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At the outset of the 5th wave of corona virus affecting the globe, European Union seems to have drawn useful lessons from the pandemic within the context of the European Union Pharmaceutical Strategy[1], since the importance of ensuring timely access to safe, high quality and affordable medicines on a permanent basis are principles under which the European Commission plans to evaluate and review general EU legislation on medicinal products for human use, with a view to ensuring a long-standing and crisis-resistant regulatory system for medicinal products. The review aims to ensure access to affordable medicines, promote innovation, including in areas where medical supplies are not covered, improve equipment safety, adapt to new scientific and technological ones, and reduce bureaucracy.

On March 2021 the Commission made available the “Combined Evaluation Roadmap/Inception Impact Assessment” document in relation to the evaluation and revision of the general pharmaceutical legislation, while on 21st September 2021, the Commission launched a public consultation on the revision of the general EU pharmaceutical legislation (EU Directive 2001/83 & EU Regulation 726/2004) aiming at creating a future proof regulatory framework and at supporting industry in promoting research and technologies that actually reach patients in order to fulfil their therapeutic needs while addressing market failures. The public consultation ends on 21 December 2021 and any interested party may submit comments and observations.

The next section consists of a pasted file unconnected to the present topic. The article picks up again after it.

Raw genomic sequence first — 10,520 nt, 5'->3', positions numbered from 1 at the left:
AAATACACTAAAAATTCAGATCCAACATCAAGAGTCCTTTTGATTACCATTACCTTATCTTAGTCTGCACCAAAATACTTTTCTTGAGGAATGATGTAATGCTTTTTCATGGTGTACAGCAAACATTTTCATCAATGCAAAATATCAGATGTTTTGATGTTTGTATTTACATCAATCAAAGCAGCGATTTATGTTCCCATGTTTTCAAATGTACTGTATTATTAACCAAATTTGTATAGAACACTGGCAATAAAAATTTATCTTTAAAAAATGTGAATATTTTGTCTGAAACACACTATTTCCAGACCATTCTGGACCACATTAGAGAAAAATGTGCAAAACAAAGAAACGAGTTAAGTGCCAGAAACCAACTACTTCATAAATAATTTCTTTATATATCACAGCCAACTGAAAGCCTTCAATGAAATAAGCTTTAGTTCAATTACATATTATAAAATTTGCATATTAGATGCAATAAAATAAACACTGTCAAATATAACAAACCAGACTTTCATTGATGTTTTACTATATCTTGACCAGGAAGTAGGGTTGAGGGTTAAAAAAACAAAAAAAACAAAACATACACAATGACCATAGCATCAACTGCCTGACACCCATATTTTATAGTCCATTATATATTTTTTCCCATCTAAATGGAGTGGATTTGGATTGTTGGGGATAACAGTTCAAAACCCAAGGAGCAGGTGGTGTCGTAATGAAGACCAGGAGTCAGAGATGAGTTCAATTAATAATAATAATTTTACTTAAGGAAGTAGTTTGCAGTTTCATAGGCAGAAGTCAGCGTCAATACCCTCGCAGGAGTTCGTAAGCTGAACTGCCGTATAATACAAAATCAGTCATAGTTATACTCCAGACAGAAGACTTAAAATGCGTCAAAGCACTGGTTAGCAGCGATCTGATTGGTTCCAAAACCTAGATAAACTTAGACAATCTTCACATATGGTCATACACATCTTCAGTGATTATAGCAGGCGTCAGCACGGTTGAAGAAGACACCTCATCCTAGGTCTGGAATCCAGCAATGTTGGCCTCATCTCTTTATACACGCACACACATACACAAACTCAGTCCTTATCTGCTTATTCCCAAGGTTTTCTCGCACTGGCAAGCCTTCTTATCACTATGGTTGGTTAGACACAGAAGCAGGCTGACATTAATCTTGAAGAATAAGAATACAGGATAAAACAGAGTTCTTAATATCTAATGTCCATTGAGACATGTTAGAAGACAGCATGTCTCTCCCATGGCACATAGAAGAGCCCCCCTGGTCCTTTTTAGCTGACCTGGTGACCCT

The revision of the general pharmaceutical legislation is complementary to other initiatives under examination in the same context, such as the European Health Data Center (EHDS), which aims to provide high-quality healthcare while taking advantage of “digital health” and the work of the “European Emergency Preparedness and Response Authority (HERA)”. It is also linked with the “European Green Agreement”, in particular through the impact of medicinal substances on the environment. It is to be mentioned that the revision also follows the adoption of the Health Technology Assessment Regulation which is expected to improve access by facilitating national decisions and creating a more predictable assessment process within the EU.

The consultation is based on the following six (6) pillars: (a) unmet medical needs and market failures for medicines other than medicines for rare diseases and children; (b) unequal access to available and affordable medicines for patients across the EU; (c) the current legislative framework may not be fully equipped to respond quickly to innovation; (d) inefficiency and administrative burden of regulatory procedures; (e) vulnerability of supply of medicines, shortages of medicines; and (f) environmental challenges and sustainability.